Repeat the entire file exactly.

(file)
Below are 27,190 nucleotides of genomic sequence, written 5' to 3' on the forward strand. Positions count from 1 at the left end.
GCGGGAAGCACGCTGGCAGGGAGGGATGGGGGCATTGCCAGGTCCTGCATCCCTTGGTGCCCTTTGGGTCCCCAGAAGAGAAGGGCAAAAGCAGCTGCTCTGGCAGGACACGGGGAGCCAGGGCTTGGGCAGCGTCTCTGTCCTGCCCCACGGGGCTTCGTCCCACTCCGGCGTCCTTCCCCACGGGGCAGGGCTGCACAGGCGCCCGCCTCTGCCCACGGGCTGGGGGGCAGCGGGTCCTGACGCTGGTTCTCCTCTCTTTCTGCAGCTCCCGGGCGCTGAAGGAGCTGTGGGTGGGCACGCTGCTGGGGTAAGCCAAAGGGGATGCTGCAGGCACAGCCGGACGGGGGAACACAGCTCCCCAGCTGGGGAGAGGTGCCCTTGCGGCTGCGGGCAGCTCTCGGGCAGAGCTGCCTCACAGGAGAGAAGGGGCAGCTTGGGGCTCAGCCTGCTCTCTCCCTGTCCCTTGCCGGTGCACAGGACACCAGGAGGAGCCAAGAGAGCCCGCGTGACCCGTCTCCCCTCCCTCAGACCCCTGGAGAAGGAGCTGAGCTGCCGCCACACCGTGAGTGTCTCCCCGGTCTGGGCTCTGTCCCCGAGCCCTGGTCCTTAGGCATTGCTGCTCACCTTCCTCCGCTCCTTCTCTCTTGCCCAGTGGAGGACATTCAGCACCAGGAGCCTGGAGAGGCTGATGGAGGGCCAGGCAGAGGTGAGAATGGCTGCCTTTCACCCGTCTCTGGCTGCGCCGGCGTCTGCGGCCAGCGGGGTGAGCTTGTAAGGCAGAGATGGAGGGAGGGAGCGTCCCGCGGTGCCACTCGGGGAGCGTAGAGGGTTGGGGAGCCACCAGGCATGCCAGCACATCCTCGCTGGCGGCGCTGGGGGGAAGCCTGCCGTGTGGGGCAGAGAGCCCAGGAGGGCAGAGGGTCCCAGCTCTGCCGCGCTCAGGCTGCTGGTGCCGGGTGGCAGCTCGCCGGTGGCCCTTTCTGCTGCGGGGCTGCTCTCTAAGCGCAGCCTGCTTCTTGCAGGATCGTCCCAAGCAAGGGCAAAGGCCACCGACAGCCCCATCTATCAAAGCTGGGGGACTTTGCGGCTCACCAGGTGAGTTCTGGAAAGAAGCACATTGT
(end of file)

Below are 27,190 nucleotides of genomic sequence, written 5' to 3' on the forward strand. Positions count from 1 at the left end.
GCGGGAAGCACGCTGGCAGGGAGGGATGGGGGCATTGCCAGGTCCTGCATCCCTTGGTGCCCTTTGGGTCCCCAGAAGAGAAGGGCAAAAGCAGCTGCTCTGGCAGGACACGGGGAGCCAGGGCTTGGGCAGCGTCTCTGTCCTGCCCCACGGGGCTTCGTCCCACTCCGGCGTCCTTCCCCACGGGGCAGGGCTGCACAGGCGCCCGCCTCTGCCCACGGGCTGGGGGGCAGCGGGTCCTGACGCTGGTTCTCCTCTCTTTCTGCAGCTCCCGGGCGCTGAAGGAGCTGTGGGTGGGCACGCTGCTGGGGTAAGCCAAAGGGGATGCTGCAGGCACAGCCGGACGGGGGAACACAGCTCCCCAGCTGGGGAGAGGTGCCCTTGCGGCTGCGGGCAGCTCTCGGGCAGAGCTGCCTCACAGGAGAGAAGGGGCAGCTTGGGGCTCAGCCTGCTCTCTCCCTGTCCCTTGCCGGTGCACAGGACACCAGGAGGAGCCAAGAGAGCCCGCGTGACCCGTCTCCCCTCCCTCAGACCCCTGGAGAAGGAGCTGAGCTGCCGCCACACCGTGAGTGTCTCCCCGGTCTGGGCTCTGTCCCCGAGCCCTGGTCCTTAGGCATTGCTGCTCACCTTCCTCCGCTCCTTCTCTCTTGCCCAGTGGAGGACATTCAGCACCAGGAGCCTGGAGAGGCTGATGGAGGGCCAGGCAGAGGTGAGAATGGCTGCCTTTCACCCGTCTCTGGCTGCGCCGGCGTCTGCGGCCAGCGGGGTGAGCTTGTAAGGCAGAGATGGAGGGAGGGAGCGTCCCGCGGTGCCACTCGGGGAGCGTAGAGGGTTGGGGAGCCACCAGGCATGCCAGCACATCCTCGCTGGCGGCGCTGGGGGGAAGCCTGCCGTGTGGGGCAGAGAGCCCAGGAGGGCAGAGGGTCCCAGCTCTGCCGCGCTCAGGCTGCTGGTGCCGGGTGGCAGCTCGCCGGTGGCCCTTTCTGCTGCGGGGCTGCTCTCTAAGCGCAGCCTGCTTCTTGCAGGATCGTCCCAAGCAAGGGCAAAGGCCACCGACAGCCCCATCTATCAAAGCTGGGGGACTTTGCGGCTCACCAGGTGAGTTCTGGAAAGAAGCACATTGT